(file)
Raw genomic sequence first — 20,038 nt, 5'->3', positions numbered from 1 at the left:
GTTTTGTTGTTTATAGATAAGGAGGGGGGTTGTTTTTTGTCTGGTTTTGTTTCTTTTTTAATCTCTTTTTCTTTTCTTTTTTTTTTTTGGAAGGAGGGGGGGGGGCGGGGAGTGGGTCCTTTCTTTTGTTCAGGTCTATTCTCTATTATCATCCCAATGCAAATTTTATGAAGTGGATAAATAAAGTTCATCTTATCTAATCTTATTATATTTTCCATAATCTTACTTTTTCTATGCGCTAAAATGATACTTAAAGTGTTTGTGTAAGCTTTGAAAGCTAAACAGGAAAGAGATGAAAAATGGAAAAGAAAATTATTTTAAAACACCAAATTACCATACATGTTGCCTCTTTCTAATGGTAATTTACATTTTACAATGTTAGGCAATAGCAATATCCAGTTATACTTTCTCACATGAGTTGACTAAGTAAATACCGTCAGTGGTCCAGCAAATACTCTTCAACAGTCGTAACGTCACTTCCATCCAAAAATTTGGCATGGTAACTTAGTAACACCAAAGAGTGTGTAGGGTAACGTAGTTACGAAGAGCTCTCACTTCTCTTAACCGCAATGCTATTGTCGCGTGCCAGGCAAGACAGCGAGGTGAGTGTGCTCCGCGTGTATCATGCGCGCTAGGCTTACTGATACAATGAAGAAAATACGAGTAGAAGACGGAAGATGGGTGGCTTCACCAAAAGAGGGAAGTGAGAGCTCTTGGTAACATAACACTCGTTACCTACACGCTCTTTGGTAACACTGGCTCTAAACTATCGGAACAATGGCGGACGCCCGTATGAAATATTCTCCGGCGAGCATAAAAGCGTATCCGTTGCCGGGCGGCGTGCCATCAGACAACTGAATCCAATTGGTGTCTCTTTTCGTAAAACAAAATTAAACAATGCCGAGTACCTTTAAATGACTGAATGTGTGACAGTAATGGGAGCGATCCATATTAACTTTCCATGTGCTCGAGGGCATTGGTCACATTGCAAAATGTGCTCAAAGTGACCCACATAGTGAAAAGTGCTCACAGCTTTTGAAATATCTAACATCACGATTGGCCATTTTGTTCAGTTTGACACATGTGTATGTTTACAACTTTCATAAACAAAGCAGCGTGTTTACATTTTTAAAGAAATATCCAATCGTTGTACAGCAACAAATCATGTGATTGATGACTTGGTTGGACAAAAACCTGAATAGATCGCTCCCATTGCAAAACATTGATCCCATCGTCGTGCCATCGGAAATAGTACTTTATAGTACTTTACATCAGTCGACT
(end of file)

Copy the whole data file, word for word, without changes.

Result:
Raw genomic sequence first — 20,038 nt, 5'->3', positions numbered from 1 at the left:
GTTTTGTTGTTTATAGATAAGGAGGGGGGTTGTTTTTTGTCTGGTTTTGTTTCTTTTTTAATCTCTTTTTCTTTTCTTTTTTTTTTTTGGAAGGAGGGGGGGGGGCGGGGAGTGGGTCCTTTCTTTTGTTCAGGTCTATTCTCTATTATCATCCCAATGCAAATTTTATGAAGTGGATAAATAAAGTTCATCTTATCTAATCTTATTATATTTTCCATAATCTTACTTTTTCTATGCGCTAAAATGATACTTAAAGTGTTTGTGTAAGCTTTGAAAGCTAAACAGGAAAGAGATGAAAAATGGAAAAGAAAATTATTTTAAAACACCAAATTACCATACATGTTGCCTCTTTCTAATGGTAATTTACATTTTACAATGTTAGGCAATAGCAATATCCAGTTATACTTTCTCACATGAGTTGACTAAGTAAATACCGTCAGTGGTCCAGCAAATACTCTTCAACAGTCGTAACGTCACTTCCATCCAAAAATTTGGCATGGTAACTTAGTAACACCAAAGAGTGTGTAGGGTAACGTAGTTACGAAGAGCTCTCACTTCTCTTAACCGCAATGCTATTGTCGCGTGCCAGGCAAGACAGCGAGGTGAGTGTGCTCCGCGTGTATCATGCGCGCTAGGCTTACTGATACAATGAAGAAAATACGAGTAGAAGACGGAAGATGGGTGGCTTCACCAAAAGAGGGAAGTGAGAGCTCTTGGTAACATAACACTCGTTACCTACACGCTCTTTGGTAACACTGGCTCTAAACTATCGGAACAATGGCGGACGCCCGTATGAAATATTCTCCGGCGAGCATAAAAGCGTATCCGTTGCCGGGCGGCGTGCCATCAGACAACTGAATCCAATTGGTGTCTCTTTTCGTAAAACAAAATTAAACAATGCCGAGTACCTTTAAATGACTGAATGTGTGACAGTAATGGGAGCGATCCATATTAACTTTCCATGTGCTCGAGGGCATTGGTCACATTGCAAAATGTGCTCAAAGTGACCCACATAGTGAAAAGTGCTCACAGCTTTTGAAATATCTAACATCACGATTGGCCATTTTGTTCAGTTTGACACATGTGTATGTTTACAACTTTCATAAACAAAGCAGCGTGTTTACATTTTTAAAGAAATATCCAATCGTTGTACAGCAACAAATCATGTGATTGATGACTTGGTTGGACAAAAACCTGAATAGATCGCTCCCATTGCAAAACATTGATCCCATCGTCGTGCCATCGGAAATAGTACTTTATAGTACTTTACATCAGTCGACT